ASU Watts College of Public Service and Community Solutions assigned to me a project that made my heart sing. I wrote profiles of the six outstanding graduates for Spring semester 2019. Jennifer Harrison, Kelly Walsh, Josh Loescher, Aly Perkins, Katharine Leigh Brown and Joanna Williams are phenomenal students and exceptional human beings.
A public-private partnership with layers of leveraged resources produced huge community impact in the form and function of Valor on Eighth, an affordable housing complex with a special focus on veterans.
This is part of the “Communities on the Line” series that I write for LISC Phoenix.
Honor, dignity and opportunity took up residence at Valor on Eighth when the Tempe apartment community designed and built for under-served veterans opened in January. Hope and determination have made themselves comfortable there, too.
With Valor, housing and veterans’ advocates scored a victory in the ongoing battle to create decent, affordable living environments for those who have served our country. Valor is the only affordable housing apartment community in Arizona that puts the needs of veterans with families front and center.
I have been asking questions for more than 30 years. I know a good answer when I hear one. Now I know what it’s like to be on the other end of that process.
VoyagePhoenix was kind of enough to share my story of founding JDD Specialties. It was a fun Q&A and an honor to be included in the online magazine’s popular “Phoenix’s Most Inspiring Stories” feature.
Here’s a link to the article posted on Oct. 19: Meet Jennifer Dokes of JDD Specialties
(Editor’s note: This article first appeared on the LISC Phoenix website.)
Perodin Bideri, a west Phoenix shop owner who was raised in refugee camps in Tanzania, and Christy Moore, a veteran Valley nonprofit executive who is on a mission to disrupt the landromat industry, are in the same boat.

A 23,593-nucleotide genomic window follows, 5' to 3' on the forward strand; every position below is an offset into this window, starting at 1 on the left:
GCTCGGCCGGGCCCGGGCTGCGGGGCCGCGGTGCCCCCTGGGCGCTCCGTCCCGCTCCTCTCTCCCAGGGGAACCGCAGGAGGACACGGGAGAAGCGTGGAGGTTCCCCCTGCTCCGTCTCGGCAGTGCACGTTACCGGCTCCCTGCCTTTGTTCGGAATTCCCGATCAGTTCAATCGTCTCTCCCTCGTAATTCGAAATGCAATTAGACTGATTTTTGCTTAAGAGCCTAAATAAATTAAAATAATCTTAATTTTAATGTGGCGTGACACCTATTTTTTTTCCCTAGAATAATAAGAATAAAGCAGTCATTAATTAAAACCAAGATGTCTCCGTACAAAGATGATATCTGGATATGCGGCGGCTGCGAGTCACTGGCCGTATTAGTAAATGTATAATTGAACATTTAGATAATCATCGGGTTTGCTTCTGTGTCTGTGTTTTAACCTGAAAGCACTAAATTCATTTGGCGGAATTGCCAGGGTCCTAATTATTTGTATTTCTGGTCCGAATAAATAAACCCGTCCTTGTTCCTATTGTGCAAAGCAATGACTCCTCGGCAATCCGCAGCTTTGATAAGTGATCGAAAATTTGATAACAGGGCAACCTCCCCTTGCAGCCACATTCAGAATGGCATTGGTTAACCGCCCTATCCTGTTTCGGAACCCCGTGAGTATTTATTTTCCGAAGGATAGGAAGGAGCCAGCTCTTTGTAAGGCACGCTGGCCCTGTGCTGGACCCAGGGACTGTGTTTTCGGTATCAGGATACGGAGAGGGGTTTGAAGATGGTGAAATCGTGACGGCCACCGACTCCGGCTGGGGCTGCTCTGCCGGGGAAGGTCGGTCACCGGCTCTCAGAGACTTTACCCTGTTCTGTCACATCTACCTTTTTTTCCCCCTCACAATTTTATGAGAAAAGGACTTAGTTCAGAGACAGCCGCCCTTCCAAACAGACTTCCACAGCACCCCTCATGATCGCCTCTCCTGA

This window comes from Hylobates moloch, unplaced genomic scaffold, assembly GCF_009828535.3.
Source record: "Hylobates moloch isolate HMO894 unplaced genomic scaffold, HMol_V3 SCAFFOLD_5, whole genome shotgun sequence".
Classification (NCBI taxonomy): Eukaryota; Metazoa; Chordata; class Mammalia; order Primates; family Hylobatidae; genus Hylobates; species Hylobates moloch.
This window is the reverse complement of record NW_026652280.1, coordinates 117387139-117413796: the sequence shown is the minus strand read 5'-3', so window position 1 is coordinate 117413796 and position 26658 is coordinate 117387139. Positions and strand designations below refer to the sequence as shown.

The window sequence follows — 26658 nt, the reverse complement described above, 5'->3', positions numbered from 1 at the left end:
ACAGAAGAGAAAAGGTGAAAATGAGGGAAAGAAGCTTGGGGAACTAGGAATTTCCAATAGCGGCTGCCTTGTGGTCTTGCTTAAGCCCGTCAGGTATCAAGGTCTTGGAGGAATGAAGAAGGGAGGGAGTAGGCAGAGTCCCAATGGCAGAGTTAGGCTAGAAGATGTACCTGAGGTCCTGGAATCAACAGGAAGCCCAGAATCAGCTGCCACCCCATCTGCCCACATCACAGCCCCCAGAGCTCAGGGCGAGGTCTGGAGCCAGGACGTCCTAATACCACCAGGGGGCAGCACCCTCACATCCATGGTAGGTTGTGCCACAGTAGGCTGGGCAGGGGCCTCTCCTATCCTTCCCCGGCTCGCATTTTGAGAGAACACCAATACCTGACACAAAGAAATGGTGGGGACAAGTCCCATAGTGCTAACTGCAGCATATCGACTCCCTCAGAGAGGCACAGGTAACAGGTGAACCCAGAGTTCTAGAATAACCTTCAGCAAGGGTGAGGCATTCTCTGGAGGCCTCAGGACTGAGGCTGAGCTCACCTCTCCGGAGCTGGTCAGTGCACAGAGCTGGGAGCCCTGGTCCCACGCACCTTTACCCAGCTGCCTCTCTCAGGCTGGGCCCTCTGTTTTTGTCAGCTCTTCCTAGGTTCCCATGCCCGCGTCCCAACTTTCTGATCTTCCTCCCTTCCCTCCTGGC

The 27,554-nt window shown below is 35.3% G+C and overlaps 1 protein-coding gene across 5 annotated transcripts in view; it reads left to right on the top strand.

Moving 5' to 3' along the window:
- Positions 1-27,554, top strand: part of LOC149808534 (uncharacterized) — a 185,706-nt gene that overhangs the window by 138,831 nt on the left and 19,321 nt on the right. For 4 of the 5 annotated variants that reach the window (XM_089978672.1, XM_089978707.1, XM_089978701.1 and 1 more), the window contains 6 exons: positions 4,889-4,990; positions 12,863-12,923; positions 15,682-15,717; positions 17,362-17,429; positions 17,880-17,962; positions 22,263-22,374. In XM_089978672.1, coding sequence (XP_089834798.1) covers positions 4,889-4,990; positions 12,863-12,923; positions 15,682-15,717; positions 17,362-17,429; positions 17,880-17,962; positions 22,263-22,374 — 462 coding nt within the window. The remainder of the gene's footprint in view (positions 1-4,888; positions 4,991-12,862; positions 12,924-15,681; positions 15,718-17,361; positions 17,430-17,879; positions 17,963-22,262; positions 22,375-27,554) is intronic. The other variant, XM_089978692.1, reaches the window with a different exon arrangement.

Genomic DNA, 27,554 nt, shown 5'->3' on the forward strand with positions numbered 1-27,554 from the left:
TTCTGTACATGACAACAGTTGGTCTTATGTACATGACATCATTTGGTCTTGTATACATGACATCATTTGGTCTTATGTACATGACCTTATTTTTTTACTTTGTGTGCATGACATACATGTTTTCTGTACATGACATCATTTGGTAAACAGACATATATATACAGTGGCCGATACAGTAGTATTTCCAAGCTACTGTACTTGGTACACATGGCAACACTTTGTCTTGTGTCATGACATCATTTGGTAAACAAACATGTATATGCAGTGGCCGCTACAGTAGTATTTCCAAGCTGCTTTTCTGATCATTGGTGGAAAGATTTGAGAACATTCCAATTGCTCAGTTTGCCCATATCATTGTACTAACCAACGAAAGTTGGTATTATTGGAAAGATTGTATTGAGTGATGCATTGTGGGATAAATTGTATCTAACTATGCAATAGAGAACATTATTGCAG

Both are seeing things — opportunities, specifically. Both have a brand of ambition that’s engaging and inspiring; it invites participation.
And both are navigating waves of success that often come with access to capital made possible through a partnership with nonprofits LISC and Kiva, an online crowdfunding platform. For as little as $25, a lender can join a fund that allows borrowers to receive loans of up to $10,000.
Access to capital is a major hurdle for emerging small-business owners. They don’t qualify for credit from traditional lenders. If they do secure loans, they come with high interest rates and fees.
With a Kiva loan, borrowers pay zero interest and no fees. That got the attention of Bideri, owner of B&R African Styles.
“When I was introduced to Kiva, it was a great opportunity to open doors that grow my business,” Bideri said. “To get a loan with zero interest? I was in.”
I’ve had the pleasure of interviewing nearly two dozen people in the Valley and southern Arizona for the On Media Publications Arts Hero project. It’s been a labor of love during the past few months because I’ve met some of the coolest people doing amazing, righteous things for our communities.